DISCLAIMER:: The various written meanderings here are the opinions of Orac and Orac alone, written on his own time. They should never be construed as representing the opinions of any other person or entity, especially Orac's cancer center, department of surgery, medical school, or university. Also note that Orac is nonpartisan; he is more than willing to criticize the statements of anyone, regardless of of political leanings, if that anyone advocates pseudoscience or quackery. Finally, medical commentary is not to be construed in any way as medical advice.

To contact Orac: [email protected]

99 replies on “Bronny James suffers a cardiac arrest, and Elon Musk amplifies the antivax “died suddenly” conspiracy”

There is a new study stating that the booster caused 1/35 to get myocardial injury; that would appear way more common than any public health authority has admitted thus far. Not saying that the vaccine is definitely the cause, but a reasonable question is how does the risk of myocarditis from the vaccine compare with the base rate of young people with heart defects/SADs? At the very least it seems it warrants investigation – meaning Musk’s response is the most reasonable.

There is a new study stating that the booster caused 1/35 to get myocardial injury;

Of course you don’t have a link.

meaning Musk’s response is the most reasonable.

A comment like his, based on ignorance and a history of spouting mis- and disinformation, is never reasonable. The same thing applies to your opinions.

Those wailing about “this has never happened before” need to look up Hank Gathers and Reggie Lewis, who both collapsed and died on the basketball court (in 1990 and 1993 respectively), with both cases of sudden cardiac death being due to hypertrophic cardiomyopathy.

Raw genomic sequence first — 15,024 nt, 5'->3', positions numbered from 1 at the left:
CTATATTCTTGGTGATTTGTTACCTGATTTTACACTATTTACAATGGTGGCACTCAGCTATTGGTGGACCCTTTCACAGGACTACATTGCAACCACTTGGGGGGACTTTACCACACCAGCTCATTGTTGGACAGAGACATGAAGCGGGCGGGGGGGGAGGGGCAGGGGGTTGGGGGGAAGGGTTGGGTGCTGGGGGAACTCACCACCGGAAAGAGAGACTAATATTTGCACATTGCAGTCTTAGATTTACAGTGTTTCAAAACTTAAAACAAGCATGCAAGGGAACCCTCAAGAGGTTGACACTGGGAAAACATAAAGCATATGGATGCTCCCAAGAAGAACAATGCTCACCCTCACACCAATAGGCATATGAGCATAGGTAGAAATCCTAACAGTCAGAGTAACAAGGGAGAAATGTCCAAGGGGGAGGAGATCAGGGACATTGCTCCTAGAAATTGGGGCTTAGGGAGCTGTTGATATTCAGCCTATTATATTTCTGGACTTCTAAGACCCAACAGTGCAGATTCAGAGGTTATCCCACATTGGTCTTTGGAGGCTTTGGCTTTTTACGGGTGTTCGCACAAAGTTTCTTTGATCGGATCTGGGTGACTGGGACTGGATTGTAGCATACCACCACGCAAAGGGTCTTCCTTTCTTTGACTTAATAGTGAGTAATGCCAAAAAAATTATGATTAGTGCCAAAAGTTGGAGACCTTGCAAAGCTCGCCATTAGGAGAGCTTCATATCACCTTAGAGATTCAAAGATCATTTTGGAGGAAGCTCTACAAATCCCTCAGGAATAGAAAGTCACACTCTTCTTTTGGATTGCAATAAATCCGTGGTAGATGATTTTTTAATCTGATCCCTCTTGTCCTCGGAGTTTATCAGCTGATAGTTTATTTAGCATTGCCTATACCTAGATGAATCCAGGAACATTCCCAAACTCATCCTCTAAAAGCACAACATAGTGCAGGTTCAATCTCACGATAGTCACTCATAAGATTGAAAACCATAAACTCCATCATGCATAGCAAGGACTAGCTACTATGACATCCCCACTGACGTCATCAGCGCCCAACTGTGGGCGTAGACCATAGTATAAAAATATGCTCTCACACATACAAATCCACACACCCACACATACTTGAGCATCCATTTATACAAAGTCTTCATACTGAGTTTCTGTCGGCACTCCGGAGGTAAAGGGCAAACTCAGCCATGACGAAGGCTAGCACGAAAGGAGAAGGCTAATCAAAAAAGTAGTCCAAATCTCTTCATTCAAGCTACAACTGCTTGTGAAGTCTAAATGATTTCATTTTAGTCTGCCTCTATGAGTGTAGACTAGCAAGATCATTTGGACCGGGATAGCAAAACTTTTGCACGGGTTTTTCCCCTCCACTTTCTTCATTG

Among athletes, young black men playing basketball are at heightened risk of sudden cardiac death.

Fortunately, Bronny James’ collapse was treated in time.

Antivax ghouls are despicable.

It really surprises me how many people seem totally unaware of these sorts of things. I don’t know that many people. By the age of 10 a classmate of mine had a sudden cardiac arrest at swim practice who died. By the age of 20, one of the other biology majors at my college had their heart stopped from a baseball to the chest during a college game, luckily they survived.

I had a heart murmur as a kid (probably still do they say it is harder to hear with a stethoscope) and seemed to pick up on the idea that it may be a nothing, or it might be a something, but there was a sense that competitive sports was discouraged, or would require some testing to make sure it was OK.

There was a letter to the editor this week in my local paper from a man whose son, like Bronny James, survived cardiac arrest during sports activity thanks to CPR. Said son was apparently found to have a heart defect that was surgically corrected. Letter writer admitted full scale screening is not effective or reasonable so emphasized that if you have symptoms like dizziness or fainting, talk to your doctor, and that everyone should learn CPR. It was a refreshingly realistic LttE.